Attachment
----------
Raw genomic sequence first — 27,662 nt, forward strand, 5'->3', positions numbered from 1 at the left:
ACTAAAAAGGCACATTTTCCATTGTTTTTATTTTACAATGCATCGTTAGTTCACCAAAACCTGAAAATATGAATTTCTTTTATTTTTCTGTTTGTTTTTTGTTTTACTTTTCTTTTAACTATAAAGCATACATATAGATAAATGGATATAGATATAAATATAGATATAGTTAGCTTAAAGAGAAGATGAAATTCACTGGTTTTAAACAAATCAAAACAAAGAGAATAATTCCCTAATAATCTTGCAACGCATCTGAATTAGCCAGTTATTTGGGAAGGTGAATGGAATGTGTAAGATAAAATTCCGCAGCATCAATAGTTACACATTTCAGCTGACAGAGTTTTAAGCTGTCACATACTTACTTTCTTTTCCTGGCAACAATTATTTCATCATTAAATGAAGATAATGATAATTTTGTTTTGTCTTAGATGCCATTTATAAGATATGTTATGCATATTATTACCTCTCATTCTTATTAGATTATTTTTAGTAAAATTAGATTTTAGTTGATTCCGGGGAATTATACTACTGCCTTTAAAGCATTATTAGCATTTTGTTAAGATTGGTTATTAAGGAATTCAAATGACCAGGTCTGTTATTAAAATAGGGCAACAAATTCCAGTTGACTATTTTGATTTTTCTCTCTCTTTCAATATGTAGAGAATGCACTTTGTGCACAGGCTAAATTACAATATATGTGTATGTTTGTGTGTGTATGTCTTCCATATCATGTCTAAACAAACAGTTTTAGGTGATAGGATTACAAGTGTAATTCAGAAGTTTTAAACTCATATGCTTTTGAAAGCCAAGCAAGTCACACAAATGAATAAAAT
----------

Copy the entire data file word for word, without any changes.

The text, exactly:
Raw genomic sequence first — 27,662 nt, forward strand, 5'->3', positions numbered from 1 at the left:
ACTAAAAAGGCACATTTTCCATTGTTTTTATTTTACAATGCATCGTTAGTTCACCAAAACCTGAAAATATGAATTTCTTTTATTTTTCTGTTTGTTTTTTGTTTTACTTTTCTTTTAACTATAAAGCATACATATAGATAAATGGATATAGATATAAATATAGATATAGTTAGCTTAAAGAGAAGATGAAATTCACTGGTTTTAAACAAATCAAAACAAAGAGAATAATTCCCTAATAATCTTGCAACGCATCTGAATTAGCCAGTTATTTGGGAAGGTGAATGGAATGTGTAAGATAAAATTCCGCAGCATCAATAGTTACACATTTCAGCTGACAGAGTTTTAAGCTGTCACATACTTACTTTCTTTTCCTGGCAACAATTATTTCATCATTAAATGAAGATAATGATAATTTTGTTTTGTCTTAGATGCCATTTATAAGATATGTTATGCATATTATTACCTCTCATTCTTATTAGATTATTTTTAGTAAAATTAGATTTTAGTTGATTCCGGGGAATTATACTACTGCCTTTAAAGCATTATTAGCATTTTGTTAAGATTGGTTATTAAGGAATTCAAATGACCAGGTCTGTTATTAAAATAGGGCAACAAATTCCAGTTGACTATTTTGATTTTTCTCTCTCTTTCAATATGTAGAGAATGCACTTTGTGCACAGGCTAAATTACAATATATGTGTATGTTTGTGTGTGTATGTCTTCCATATCATGTCTAAACAAACAGTTTTAGGTGATAGGATTACAAGTGTAATTCAGAAGTTTTAAACTCATATGCTTTTGAAAGCCAAGCAAGTCACACAAATGAATAAAAT